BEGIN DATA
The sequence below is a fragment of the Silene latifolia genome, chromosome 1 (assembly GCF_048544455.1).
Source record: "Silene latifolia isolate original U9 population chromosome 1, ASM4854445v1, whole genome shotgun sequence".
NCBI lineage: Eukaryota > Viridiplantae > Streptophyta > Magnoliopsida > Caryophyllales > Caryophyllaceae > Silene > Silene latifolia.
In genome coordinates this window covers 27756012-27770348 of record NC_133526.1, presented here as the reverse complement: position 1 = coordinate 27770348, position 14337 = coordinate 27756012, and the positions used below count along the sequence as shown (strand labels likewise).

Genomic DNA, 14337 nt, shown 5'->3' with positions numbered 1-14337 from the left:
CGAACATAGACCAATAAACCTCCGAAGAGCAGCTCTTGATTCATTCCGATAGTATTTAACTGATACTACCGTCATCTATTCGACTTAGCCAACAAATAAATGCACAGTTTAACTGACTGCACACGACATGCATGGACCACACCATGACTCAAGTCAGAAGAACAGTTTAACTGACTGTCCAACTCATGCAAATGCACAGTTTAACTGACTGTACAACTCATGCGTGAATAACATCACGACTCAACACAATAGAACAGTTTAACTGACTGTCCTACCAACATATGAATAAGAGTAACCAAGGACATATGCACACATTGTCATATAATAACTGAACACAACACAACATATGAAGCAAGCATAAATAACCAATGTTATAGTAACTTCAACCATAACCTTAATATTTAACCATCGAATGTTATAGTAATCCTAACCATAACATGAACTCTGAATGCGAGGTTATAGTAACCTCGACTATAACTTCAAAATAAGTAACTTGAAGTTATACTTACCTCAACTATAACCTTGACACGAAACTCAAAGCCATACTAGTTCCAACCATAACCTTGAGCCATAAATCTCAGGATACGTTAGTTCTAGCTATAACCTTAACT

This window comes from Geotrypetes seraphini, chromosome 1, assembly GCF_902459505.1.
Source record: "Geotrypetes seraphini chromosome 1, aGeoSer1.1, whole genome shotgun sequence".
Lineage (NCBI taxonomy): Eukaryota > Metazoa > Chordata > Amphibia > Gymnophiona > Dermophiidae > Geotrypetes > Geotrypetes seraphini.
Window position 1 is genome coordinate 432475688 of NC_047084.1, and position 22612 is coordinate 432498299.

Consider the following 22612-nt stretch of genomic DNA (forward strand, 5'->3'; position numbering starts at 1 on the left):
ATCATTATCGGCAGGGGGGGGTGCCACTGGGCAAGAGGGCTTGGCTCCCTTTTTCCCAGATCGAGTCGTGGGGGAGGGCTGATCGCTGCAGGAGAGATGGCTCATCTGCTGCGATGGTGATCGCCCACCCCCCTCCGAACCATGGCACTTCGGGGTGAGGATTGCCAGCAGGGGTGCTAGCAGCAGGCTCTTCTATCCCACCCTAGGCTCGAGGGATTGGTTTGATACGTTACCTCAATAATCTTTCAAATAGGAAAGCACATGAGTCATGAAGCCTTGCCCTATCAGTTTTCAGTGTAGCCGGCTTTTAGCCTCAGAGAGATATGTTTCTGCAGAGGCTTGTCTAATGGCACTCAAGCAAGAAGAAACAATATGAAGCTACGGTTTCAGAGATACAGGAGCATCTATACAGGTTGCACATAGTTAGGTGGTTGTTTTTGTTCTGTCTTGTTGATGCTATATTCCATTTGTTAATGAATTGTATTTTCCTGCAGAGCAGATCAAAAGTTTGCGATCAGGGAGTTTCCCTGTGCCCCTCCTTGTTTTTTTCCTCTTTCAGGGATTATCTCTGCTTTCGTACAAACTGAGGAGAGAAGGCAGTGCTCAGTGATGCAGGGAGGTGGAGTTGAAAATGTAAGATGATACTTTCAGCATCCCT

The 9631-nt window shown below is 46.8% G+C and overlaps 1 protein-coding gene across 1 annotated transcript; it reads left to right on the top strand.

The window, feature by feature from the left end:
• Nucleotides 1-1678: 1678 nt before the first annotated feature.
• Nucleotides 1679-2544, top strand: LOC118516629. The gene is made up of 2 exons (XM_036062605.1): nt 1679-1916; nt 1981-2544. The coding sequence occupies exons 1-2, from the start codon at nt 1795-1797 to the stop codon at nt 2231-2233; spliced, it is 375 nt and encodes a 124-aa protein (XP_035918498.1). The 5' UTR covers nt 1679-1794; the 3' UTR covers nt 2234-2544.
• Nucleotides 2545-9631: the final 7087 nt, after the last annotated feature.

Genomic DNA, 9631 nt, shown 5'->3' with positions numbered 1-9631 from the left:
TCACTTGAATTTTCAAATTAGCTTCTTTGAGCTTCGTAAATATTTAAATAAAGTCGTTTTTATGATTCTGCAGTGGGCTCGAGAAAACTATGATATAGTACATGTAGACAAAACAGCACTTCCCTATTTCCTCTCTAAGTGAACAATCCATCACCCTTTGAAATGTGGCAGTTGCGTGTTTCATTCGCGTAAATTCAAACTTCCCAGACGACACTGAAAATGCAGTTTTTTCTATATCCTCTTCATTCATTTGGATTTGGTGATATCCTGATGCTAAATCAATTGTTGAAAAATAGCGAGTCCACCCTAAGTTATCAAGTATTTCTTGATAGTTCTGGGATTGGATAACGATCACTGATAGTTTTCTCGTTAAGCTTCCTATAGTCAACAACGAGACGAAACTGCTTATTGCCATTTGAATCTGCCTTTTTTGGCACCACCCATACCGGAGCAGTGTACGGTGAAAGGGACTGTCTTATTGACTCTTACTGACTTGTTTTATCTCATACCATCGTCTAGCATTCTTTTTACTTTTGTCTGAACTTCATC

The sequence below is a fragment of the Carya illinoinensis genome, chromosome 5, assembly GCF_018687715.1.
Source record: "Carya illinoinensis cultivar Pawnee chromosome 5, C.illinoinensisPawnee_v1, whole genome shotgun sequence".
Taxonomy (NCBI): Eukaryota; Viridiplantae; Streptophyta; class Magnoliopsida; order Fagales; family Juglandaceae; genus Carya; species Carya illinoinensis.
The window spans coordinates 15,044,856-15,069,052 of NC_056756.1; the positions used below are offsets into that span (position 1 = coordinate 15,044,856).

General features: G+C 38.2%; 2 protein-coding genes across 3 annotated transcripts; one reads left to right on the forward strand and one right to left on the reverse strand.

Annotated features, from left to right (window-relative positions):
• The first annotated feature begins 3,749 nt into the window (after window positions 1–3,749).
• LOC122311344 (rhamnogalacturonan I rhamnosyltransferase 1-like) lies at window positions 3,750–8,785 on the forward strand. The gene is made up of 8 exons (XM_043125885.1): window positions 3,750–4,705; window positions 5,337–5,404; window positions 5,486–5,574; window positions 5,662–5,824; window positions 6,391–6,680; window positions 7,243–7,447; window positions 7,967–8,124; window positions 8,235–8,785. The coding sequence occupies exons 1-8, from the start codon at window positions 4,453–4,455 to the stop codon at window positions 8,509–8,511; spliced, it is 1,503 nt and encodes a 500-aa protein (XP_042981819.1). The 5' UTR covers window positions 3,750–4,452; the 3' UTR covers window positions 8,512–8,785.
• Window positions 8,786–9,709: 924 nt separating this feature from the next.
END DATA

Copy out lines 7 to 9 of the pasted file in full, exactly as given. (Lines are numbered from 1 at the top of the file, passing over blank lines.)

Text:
This window comes from Geotrypetes seraphini, chromosome 1, assembly GCF_902459505.1.
Source record: "Geotrypetes seraphini chromosome 1, aGeoSer1.1, whole genome shotgun sequence".
Lineage (NCBI taxonomy): Eukaryota > Metazoa > Chordata > Amphibia > Gymnophiona > Dermophiidae > Geotrypetes > Geotrypetes seraphini.